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I am using Ruby on Rails and I heard of “Unobtrusive JavaScript” (UJS). After (but even before) my previous question, I ask myself:

  1. Are there common-used patterns, rules, practices or techniques in order to respond pragmatically to JavaScript and HTML AJAX requests? If there are, what are those? For example, what responses should be returned? What kind of data? Is there a standard?
  2. Practically speaking, how should my controller respond_to (à la Rails) depend on the request format? That is, how should my application respond with format.js, format.html or format.whatever in controllers when using the Rails framework?
  3. About the previous matters, what is the solution of the Rails community and / or of the “general” public? What do you use?
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I don't know any patterns, but we take a "per feature" stance -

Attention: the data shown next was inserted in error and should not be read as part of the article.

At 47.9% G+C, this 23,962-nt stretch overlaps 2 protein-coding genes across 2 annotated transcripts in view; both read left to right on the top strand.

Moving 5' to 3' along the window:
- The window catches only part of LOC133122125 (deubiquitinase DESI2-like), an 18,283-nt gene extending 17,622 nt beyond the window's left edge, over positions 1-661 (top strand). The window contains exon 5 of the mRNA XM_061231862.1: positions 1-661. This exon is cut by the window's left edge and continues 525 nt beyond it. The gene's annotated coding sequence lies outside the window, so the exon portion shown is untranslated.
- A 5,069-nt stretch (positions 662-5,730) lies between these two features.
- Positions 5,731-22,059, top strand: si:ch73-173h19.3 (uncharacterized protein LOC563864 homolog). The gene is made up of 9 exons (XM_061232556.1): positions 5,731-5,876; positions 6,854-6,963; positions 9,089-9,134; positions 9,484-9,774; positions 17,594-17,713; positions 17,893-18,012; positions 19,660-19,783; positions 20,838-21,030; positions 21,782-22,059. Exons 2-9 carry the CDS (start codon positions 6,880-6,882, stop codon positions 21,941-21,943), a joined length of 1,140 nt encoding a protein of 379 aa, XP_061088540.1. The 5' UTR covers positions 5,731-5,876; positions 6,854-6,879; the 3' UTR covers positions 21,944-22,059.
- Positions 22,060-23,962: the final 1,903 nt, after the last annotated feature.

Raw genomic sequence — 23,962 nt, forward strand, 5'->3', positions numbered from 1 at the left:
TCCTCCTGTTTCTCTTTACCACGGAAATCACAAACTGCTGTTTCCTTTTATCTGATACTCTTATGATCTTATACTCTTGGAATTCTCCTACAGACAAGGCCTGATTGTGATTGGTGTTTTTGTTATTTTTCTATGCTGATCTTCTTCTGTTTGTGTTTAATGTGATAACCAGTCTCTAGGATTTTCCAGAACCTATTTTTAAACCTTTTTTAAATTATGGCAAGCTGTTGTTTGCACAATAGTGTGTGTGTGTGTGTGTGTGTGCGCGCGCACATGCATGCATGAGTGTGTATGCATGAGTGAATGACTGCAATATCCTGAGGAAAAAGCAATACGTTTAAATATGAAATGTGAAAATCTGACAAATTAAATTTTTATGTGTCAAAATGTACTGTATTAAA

You'll have different use cases for different features. In the most part, you can handle these using the remote: true option (which just uses the ajax handler in UJS), which will allow you to either capture the response with .on("ajax:success" in your asset JS, or by using a .js.erb file in the backend

The bottom line is we do what will produce the least amount of code. We always look at it from the perspective of future development - in the future, will you get confused with what we're doing, or will it be the logical way?

I suppose we could probably find a more structured way of handling this, but with the varying amounts of data coming back, we prefer to handle each feature in its own way



I would personally put code efficiency & focus functionality first

Instead of trying to make a pattern to fit all cases, I'd look at what you're trying to achieve, and creating code to get it to work. If you can refactor after that, great! Otherwise, I'd invest my energy into getting functionality working

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